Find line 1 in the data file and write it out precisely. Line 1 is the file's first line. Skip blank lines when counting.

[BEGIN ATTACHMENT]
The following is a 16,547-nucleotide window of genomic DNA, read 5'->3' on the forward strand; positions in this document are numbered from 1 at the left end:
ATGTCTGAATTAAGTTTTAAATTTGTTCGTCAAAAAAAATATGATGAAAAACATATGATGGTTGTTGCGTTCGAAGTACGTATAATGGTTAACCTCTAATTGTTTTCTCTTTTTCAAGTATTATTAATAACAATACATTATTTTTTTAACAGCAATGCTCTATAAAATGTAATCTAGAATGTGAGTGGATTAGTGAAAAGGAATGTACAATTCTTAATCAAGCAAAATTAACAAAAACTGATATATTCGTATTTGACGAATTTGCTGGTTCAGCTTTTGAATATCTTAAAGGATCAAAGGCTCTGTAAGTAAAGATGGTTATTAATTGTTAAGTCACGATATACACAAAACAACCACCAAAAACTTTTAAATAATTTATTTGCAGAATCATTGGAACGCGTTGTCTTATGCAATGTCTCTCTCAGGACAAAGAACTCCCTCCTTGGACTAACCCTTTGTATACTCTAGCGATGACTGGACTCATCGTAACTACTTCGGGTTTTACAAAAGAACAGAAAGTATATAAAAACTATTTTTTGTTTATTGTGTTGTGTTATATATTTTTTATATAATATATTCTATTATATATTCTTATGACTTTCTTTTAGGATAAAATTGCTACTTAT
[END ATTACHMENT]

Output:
The following is a 16,547-nucleotide window of genomic DNA, read 5'->3' on the forward strand; positions in this document are numbered from 1 at the left end: